Bringing up a child is never easy, but specific problems can arise when a child is growing up in two households after a divorce. If the rules in both homes are different, then tensions and disputes can grow. In most cases communication is the key. But what if both parents have fundamentally different outlooks on parenthood? How do you solve parenting disputes when you are barely on speaking terms?
In The Netherlands, a parenting plan is an obligatory part of divorce proceedings. This is often the only written agreement where parties state their intentions for the future care of their children. In many cases a standard agreement is signed, which has the average parent in mind. However, situations can change in ways that were never forseen at the time the parenting plan was agreed.
Some examples of parenting disputes:
- One parent wants to move far away from their original residence with the children, which has consequences for care arrangements;
- Parents do not agree with each others choice of schooling;
- One parent has far stricter religious beliefs and wants those to be adhered to by the children at all times;
- Parents disagree about medical treatment for their child.
If you have joint custody of the children, then legally both parents need to give permission for moving, school registration, sports, medical decisions etc. Some things you can agree to differ on, but if you feel that the wellbeing of your children is in danger, then you may have to take action.
If you continually disagree on parenting matters, then a full review of the parenting plan by the courts (sometimes with the backing of child protection services) may be needed. When only one matter is divisive, then either parent can request the family court for consent in lieu (‘vervangende toestemming’) of the other parent for that decision.
If a matter is really urgent, a court injunction may be needed to decide the matter immediately. In some cases a hearing can be held within 48 hours. In very urgent medical cases, consent can even be given (or denied) within hours of the petition.
Below are two examples of cases where permission is sought by the courts by one of the parents.
Moving house with the children
Moving within the local area is never usually a problem. Problems tend to occur when a parent wants to move further away than the original care arrangement allows for. In some cases a parent may even want to return to their home country with the children.
The parent that wants to move is officially obliged to seek permission to move with the children from the other parent. If the other parent refuses, then the parent can request the courts permission to move. Equally, a parent can try to have the move forbidden. If permission is granted by the court, then the parenting plan and care arrangements may also have to be altered permanently.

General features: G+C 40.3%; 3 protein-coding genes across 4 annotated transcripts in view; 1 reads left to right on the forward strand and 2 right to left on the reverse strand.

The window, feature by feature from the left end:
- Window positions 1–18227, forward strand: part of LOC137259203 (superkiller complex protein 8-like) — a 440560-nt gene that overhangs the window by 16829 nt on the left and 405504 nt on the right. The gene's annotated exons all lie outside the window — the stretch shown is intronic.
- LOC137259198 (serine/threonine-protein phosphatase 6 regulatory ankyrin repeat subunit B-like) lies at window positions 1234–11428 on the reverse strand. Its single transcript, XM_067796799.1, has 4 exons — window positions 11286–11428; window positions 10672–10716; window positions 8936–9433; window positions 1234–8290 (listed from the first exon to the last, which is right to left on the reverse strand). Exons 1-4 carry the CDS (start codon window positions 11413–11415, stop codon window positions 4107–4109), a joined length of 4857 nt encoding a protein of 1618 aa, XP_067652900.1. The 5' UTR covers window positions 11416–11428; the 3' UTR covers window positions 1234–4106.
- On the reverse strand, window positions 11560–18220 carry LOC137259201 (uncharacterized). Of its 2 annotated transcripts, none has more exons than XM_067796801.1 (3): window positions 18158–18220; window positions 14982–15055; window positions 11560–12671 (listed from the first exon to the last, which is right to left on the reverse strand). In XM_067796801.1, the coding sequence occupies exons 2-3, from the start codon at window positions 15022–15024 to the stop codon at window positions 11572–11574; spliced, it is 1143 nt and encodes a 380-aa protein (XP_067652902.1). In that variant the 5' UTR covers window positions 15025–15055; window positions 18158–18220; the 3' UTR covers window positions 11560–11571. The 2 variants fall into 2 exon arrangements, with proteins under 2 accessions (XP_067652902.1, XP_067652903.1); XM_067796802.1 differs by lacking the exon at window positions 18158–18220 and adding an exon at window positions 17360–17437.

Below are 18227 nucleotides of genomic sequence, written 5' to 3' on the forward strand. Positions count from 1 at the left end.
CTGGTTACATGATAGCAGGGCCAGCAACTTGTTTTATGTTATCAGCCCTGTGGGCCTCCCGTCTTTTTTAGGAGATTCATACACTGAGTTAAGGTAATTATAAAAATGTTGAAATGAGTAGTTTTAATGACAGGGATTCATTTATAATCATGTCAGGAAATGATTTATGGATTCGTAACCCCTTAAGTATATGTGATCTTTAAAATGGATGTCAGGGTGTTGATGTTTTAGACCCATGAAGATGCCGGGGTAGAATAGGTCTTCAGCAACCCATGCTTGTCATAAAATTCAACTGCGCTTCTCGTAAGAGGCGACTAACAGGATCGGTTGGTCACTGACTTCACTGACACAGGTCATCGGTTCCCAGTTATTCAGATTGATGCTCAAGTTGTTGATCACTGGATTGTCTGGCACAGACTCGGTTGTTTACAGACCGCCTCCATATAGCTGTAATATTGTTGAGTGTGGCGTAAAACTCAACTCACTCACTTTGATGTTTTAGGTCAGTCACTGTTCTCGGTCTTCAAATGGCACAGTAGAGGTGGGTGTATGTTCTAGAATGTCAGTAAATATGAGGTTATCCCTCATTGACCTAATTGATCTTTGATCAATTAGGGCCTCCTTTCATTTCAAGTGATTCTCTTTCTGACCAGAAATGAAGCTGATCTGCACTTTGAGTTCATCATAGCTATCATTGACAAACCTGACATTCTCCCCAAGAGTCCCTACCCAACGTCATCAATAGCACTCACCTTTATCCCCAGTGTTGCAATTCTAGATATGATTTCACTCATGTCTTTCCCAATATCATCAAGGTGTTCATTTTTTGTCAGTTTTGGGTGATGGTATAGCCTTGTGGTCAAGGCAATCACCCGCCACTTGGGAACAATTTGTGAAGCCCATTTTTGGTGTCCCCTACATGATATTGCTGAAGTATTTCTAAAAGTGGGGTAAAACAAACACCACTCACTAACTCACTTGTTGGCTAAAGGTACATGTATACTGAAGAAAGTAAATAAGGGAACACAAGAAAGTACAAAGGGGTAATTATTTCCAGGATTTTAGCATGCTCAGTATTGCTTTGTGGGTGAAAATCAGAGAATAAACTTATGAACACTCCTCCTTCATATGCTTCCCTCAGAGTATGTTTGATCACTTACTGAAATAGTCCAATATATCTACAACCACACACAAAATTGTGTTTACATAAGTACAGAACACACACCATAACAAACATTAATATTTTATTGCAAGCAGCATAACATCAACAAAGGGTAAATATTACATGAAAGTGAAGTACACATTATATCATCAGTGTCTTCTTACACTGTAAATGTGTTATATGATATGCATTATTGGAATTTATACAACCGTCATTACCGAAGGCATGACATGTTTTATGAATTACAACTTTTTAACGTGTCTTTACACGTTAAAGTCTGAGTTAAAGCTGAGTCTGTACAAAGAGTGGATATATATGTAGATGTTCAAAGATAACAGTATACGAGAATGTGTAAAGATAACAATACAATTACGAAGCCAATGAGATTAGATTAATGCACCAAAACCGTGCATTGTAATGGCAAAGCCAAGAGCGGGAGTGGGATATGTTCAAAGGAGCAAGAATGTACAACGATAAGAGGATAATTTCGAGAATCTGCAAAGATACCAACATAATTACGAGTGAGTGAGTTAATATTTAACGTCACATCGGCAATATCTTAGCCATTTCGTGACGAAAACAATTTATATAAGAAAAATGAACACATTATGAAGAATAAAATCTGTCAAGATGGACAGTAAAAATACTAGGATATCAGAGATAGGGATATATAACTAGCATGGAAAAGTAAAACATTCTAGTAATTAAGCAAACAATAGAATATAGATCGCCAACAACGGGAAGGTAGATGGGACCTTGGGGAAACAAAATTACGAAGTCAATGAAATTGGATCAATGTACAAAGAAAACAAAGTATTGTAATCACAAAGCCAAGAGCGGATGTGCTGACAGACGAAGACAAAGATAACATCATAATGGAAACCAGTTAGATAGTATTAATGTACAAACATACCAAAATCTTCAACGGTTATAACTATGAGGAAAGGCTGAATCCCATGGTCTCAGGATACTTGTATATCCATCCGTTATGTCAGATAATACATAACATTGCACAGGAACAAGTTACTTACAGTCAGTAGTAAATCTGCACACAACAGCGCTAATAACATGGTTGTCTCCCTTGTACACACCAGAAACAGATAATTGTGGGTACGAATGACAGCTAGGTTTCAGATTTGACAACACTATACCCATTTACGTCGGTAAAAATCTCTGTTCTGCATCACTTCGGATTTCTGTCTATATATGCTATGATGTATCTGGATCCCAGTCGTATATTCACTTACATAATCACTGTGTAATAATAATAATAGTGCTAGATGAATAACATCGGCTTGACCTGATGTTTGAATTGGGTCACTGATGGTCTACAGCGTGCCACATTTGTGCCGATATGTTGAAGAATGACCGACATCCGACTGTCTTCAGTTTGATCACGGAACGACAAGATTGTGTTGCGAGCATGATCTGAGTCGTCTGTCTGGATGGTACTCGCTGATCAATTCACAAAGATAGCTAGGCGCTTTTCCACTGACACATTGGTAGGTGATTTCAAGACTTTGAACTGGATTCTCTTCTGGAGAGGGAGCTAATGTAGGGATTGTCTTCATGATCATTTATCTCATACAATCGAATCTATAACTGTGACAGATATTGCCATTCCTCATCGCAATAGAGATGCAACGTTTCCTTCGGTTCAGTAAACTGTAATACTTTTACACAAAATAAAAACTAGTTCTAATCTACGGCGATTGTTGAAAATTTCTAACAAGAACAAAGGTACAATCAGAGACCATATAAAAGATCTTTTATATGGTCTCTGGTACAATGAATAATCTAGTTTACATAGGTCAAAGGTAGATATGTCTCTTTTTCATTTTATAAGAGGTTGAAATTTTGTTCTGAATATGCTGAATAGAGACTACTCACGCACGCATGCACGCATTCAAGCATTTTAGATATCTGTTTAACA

These cases are judged on a case by case basis from the perspective of both the children and the parents. Cases can also have very different outcomes. In some cases relatively short moves are refused, while in other cases permission is given to move out of The Netherlands altogether.
In recent case law vaccination has been an issue between some parents. Non-vaccination may be for religious reasons or in light of recent scares of autism resulting from standard child vaccines.
In a recent case before the appeal court in Amsterdam, a mother appealed a decision by the family court consenting to the father vaccinating their child. The father had requested that the child take part in the state vaccination programme, but the mother strongly disagreed. Interestingly, during their relationship, the child had previously been vaccinated.
In the appeal, the mother claimed that vaccination was not in the best interest of the child. She claimed that vaccinations contain toxins, which she did not want her child exposed to. To support this she cited publications by an anti-vaccination foundation. The child was healthy and the mother argued that a homeopathic remedy would be sufficient to protect it. She also claimed that vaccination was not an urgent medical matter that warranted a court order.
The court of appeal ruled that the scientifically backed health benefits of vaccination, which are proven to protect children from serious and infectious illnesses, outweigh the mothers fears regarding vaccination. Alternative remedies do not offer adequate protection. The father’s request was upheld and he was given permission to vaccinate the child immediately.
The appeal court in The Hague came to the same conclusion in a case where the father did not have full legal custody of the child. Again the proven benefits of vaccination outweighed claims by the mother that a healthy lifestyle would create sufficient immunity to combat illness. In the original case, the court had ruled in favour of the mother, as the custody arrangement meant that she had the final say in medical matters. This decision was overturned by the court of appeal.
At Dutch Divorce Lawyer, we regularly handle and litigate parenting disputes. If you have any questions or queries regarding parenting disputes, please contact us.